War

The Shrine of Remembrance is such a familiar object in the landscape of Melbourne that we can easily be unaware of its singularity. This is, as far as I can tell, the largest purely monumental structure in the world commemorating the war of 1914–18, a great memorial to participants in the Great War. The duke of Gloucester inaugurated the Shrine before a crowd of more than three hundred thousand people – almost three times the largest number ever to attend a sporting event at the Melbourne Cricket Ground – on 11 November 1934, Armistice Day, as it used to be called. At the eleventh hour of the eleventh day of the eleventh month, the duke placed a wreath from his father, George V, on the Stone of Remembrance in the Sanctuary at the centre of the Shrine, and at that moment, as planned by architect and engineer, a ray of light fell on the black granite of the Stone, lighting up the word ‘Love’ in the carved inscription ‘Greater love hath no man’. In 1934 more people than in 2007 knew those words and the words that followed them in the Bible: ‘Greater love hath no man than this, that a man lay down his life for his friends.’

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Over the past four years, we Australians have had considerable experience of the conflicted, and sometimes agonising, politics of war. In this study, Michael A. McDonnell, a historian at the University of Sydney, examines the unanticipated social and political contestations aroused by the demands of another war. In the late eighteenth century, Virginia endured a six-year struggle against the imperial rule of Britain. A settled class of wealthy gentlemen planters who had previously assumed the right to leadership came to find that role questioned in a wholly new politics of war. Middle- and lower-class Virginians began to ask them: how will you distribute the burden of the war equitably across society? Should the wealthy planters be exempt because of their property holdings? Who is to fight and die in this war? Who is to control recruitment?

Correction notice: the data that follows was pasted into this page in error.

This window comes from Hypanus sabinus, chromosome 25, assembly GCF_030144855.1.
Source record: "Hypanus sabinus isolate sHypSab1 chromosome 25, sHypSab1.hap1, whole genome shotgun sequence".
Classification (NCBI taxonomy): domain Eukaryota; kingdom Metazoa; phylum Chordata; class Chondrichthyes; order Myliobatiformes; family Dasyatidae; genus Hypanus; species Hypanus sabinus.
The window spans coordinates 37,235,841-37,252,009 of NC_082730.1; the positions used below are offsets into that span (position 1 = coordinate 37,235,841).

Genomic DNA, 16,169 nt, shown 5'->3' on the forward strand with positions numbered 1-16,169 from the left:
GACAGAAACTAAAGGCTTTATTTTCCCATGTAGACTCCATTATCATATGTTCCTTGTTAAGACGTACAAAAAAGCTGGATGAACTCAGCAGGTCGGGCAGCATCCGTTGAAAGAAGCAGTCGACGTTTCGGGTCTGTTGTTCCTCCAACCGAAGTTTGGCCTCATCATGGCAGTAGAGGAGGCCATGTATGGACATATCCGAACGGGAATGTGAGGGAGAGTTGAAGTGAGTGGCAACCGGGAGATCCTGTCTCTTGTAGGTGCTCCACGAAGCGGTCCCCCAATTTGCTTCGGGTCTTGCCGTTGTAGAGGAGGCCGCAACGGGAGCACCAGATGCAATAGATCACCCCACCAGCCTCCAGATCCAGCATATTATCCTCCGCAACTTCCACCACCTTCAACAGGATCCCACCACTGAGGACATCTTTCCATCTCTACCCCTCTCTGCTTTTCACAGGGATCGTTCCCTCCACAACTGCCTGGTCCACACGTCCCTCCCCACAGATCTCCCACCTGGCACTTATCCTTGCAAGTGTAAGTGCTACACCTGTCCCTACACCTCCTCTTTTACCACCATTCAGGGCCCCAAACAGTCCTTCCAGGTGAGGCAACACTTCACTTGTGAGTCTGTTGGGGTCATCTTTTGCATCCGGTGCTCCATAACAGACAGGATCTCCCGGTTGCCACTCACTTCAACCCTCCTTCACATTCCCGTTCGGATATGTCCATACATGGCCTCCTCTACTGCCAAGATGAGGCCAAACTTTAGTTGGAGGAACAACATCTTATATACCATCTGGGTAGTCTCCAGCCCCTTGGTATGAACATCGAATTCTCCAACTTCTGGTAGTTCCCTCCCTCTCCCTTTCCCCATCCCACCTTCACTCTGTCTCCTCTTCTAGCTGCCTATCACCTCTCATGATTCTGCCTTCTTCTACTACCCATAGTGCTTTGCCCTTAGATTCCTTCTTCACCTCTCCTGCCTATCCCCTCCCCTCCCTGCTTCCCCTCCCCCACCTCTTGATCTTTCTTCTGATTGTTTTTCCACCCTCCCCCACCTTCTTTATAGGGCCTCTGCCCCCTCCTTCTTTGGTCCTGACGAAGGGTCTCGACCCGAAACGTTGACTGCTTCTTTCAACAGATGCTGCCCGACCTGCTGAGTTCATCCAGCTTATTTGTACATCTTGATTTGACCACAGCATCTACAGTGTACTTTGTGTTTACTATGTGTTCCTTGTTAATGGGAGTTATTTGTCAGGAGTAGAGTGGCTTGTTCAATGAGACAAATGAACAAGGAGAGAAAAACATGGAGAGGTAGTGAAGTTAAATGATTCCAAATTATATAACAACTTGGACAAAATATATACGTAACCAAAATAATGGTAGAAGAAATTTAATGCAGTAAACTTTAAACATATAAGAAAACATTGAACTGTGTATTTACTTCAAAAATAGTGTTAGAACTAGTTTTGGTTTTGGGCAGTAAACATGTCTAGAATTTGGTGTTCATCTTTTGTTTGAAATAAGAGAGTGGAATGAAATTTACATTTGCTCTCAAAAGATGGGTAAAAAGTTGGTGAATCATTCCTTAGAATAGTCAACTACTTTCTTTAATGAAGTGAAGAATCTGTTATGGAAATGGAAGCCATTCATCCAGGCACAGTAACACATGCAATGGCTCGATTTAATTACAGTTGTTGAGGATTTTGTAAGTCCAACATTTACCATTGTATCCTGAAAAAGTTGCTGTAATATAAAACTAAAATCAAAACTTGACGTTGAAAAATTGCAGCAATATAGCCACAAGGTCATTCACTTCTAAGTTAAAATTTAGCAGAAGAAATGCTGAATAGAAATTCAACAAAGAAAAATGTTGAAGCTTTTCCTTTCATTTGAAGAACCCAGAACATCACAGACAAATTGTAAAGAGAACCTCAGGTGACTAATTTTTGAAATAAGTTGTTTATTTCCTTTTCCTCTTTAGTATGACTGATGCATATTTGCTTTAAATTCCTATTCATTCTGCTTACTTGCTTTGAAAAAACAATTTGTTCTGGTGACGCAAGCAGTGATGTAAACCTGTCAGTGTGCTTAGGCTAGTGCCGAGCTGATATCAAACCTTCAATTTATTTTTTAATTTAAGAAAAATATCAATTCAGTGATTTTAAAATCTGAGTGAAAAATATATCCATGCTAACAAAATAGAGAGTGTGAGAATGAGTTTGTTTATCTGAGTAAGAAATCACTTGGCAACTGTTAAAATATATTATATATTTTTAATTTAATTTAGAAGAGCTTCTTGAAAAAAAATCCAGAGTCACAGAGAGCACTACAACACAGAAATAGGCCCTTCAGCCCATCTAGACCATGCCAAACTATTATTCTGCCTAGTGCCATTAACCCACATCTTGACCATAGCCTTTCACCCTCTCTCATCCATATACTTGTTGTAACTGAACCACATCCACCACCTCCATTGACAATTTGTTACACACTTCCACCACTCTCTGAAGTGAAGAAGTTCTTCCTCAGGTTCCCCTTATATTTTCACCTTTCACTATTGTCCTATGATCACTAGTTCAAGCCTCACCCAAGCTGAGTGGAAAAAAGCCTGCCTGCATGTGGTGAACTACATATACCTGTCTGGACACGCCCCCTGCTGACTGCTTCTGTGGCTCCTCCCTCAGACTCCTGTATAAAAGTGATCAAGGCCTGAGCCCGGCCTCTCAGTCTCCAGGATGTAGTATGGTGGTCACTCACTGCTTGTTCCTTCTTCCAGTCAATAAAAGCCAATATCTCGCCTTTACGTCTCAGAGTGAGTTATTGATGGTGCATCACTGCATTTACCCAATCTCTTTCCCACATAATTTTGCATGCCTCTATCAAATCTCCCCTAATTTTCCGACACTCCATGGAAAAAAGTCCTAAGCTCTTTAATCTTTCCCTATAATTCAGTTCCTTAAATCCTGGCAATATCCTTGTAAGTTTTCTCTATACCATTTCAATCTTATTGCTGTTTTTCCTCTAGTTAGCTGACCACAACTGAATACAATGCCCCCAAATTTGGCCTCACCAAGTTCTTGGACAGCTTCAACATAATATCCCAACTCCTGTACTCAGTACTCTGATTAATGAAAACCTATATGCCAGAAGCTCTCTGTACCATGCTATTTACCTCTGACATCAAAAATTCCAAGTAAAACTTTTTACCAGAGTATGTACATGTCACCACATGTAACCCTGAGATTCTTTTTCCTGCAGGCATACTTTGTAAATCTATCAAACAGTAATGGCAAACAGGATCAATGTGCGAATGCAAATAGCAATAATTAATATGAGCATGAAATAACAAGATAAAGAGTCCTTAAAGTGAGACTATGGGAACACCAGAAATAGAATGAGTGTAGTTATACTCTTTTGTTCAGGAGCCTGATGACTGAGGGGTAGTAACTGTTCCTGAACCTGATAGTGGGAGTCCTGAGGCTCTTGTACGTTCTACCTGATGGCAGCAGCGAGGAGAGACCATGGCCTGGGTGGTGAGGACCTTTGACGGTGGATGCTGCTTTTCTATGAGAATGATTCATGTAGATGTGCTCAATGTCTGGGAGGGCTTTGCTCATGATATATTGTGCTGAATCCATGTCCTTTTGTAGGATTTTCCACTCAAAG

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The Defence and Fall of Singapore 1940–1942 by Brian P. F & Singapore Burning by Colin Smith

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October 2006, no. 285

It is rare that two books of such quality should appear at the same time, especially on a subject as tragic but absorbing as the fall of Singapore. The reader is reminded immediately of films about the maiden voyage of the Titanic. You know that at the end of the film the ship has to sink: you also know that Singapore must fall with equally dramatic suddenness. Worse, in the case of Singapore, the systematic massacre (sook ching) of much of its overseas Chinese population by the Japanese kempetai (secret police) adds a huge dimension of tragedy to what is already a disaster; as does the fact that the Japanese, unlike most Western armies of the period, had no plans to deal effectively with more than 130,000 Allied prisoners, who were then dispersed and incarcerated in prisoner-of-war camps across South-East Asia and Japan itself. Every so often, these scenes are revisited by sympathetic writing, and also by new evidence and analysis, which is the case here.

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When it was first published, Tasmanian army nurse and prisoner of war Jessie Simons entitled her memoir of captivity While History Passed (1954). It was reissued as In Japanese Hands (1985). This was one of the numerous autobiographical works produced after their ordeal by POW survivors, whether they were driven by an enduring hatred of their captors (Rohan Rivett, Russell Braddon) or by a striving for forgiveness (Ray Parkin). In his study of ‘Literary imagination and the prisoner-of-war experience’, Roger Bourke has turned instead to what he regards as the neglected area of fiction (sometimes autobiographically tinged) of captivity by the Japanese in World War II. His range encompasses British as well as Australian authors. He is particularly concerned with what the film industry made of such novels as Neville Shute’s A Town Like Alice (book 1950, film 1956), Pierre Boulle’s The Bridge on the River Kwai (1954, 1957), James Clavell’s King Rat (1962, 1965) and J.G. Ballard’s Empire of the Sun (1984, 1987).